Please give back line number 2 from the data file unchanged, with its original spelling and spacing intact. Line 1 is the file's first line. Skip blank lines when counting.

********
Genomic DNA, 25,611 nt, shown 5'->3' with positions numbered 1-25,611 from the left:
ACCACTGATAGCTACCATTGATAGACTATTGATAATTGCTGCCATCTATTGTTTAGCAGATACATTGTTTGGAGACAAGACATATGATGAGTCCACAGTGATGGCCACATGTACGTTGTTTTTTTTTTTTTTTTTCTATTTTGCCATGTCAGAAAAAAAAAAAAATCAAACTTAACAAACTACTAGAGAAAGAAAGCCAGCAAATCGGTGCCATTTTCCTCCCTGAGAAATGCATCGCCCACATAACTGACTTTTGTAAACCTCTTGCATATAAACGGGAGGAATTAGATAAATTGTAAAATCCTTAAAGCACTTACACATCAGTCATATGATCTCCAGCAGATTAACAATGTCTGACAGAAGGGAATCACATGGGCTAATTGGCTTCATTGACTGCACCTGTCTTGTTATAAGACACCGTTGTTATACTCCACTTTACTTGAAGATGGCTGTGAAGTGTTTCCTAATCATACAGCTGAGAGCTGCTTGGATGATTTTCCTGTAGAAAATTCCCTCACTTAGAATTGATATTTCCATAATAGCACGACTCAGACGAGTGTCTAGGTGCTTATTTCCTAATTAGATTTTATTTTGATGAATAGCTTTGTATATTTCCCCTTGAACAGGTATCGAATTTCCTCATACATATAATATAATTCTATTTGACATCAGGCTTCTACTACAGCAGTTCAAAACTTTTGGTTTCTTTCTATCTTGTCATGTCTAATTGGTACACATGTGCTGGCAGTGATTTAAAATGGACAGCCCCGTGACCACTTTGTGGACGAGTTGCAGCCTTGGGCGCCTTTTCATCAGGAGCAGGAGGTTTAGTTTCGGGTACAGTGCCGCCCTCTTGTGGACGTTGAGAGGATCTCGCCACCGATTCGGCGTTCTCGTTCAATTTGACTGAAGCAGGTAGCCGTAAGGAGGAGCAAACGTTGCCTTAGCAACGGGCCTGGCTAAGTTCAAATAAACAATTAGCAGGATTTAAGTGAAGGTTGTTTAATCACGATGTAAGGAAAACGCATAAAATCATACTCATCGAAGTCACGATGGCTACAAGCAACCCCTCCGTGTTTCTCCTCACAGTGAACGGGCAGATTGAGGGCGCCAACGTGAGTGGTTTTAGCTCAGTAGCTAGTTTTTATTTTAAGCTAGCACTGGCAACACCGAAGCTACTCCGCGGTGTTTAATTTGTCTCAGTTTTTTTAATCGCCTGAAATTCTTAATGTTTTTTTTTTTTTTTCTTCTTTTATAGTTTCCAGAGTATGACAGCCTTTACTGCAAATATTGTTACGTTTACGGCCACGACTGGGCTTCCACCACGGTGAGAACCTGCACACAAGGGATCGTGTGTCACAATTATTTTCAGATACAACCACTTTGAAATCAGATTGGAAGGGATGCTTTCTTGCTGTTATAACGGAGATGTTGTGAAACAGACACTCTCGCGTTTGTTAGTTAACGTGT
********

ACCACTGATAGCTACCATTGATAGACTATTGATAATTGCTGCCATCTATTGTTTAGCAGATACATTGTTTGGAGACAAGACATATGATGAGTCCACAGTGATGGCCACATGTACGTTGTTTTTTTTTTTTTTTTTCTATTTTGCCATGTCAGAAAAAAAAAAAAATCAAACTTAACAAACTACTAGAGAAAGAAAGCCAGCAAATCGGTGCCATTTTCCTCCCTGAGAAATGCATCGCCCACATAACTGACTTTTGTAAACCTCTTGCATATAAACGGGAGGAATTAGATAAATTGTAAAATCCTTAAAGCACTTACACATCAGTCATATGATCTCCAGCAGATTAACAATGTCTGACAGAAGGGAATCACATGGGCTAATTGGCTTCATTGACTGCACCTGTCTTGTTATAAGACACCGTTGTTATACTCCACTTTACTTGAAGATGGCTGTGAAGTGTTTCCTAATCATACAGCTGAGAGCTGCTTGGATGATTTTCCTGTAGAAAATTCCCTCACTTAGAATTGATATTTCCATAATAGCACGACTCAGACGAGTGTCTAGGTGCTTATTTCCTAATTAGATTTTATTTTGATGAATAGCTTTGTATATTTCCCCTTGAACAGGTATCGAATTTCCTCATACATATAATATAATTCTATTTGACATCAGGCTTCTACTACAGCAGTTCAAAACTTTTGGTTTCTTTCTATCTTGTCATGTCTAATTGGTACACATGTGCTGGCAGTGATTTAAAATGGACAGCCCCGTGACCACTTTGTGGACGAGTTGCAGCCTTGGGCGCCTTTTCATCAGGAGCAGGAGGTTTAGTTTCGGGTACAGTGCCGCCCTCTTGTGGACGTTGAGAGGATCTCGCCACCGATTCGGCGTTCTCGTTCAATTTGACTGAAGCAGGTAGCCGTAAGGAGGAGCAAACGTTGCCTTAGCAACGGGCCTGGCTAAGTTCAAATAAACAATTAGCAGGATTTAAGTGAAGGTTGTTTAATCACGATGTAAGGAAAACGCATAAAATCATACTCATCGAAGTCACGATGGCTACAAGCAACCCCTCCGTGTTTCTCCTCACAGTGAACGGGCAGATTGAGGGCGCCAACGTGAGTGGTTTTAGCTCAGTAGCTAGTTTTTATTTTAAGCTAGCACTGGCAACACCGAAGCTACTCCGCGGTGTTTAATTTGTCTCAGTTTTTTTAATCGCCTGAAATTCTTAATGTTTTTTTTTTTTTTTCTTCTTTTATAGTTTCCAGAGTATGACAGCCTTTACTGCAAATATTGTTACGTTTACGGCCACGACTGGGCTTCCACCACGGTGAGAACCTGCACACAAGGGATCGTGTGTCACAATTATTTTCAGATACAACCACTTTGAAATCAGATTGGAAGGGATGCTTTCTTGCTGTTATAACGGAGATGTTGTGAAACAGACACTCTCGCGTTTGTTAGTTAACGTGT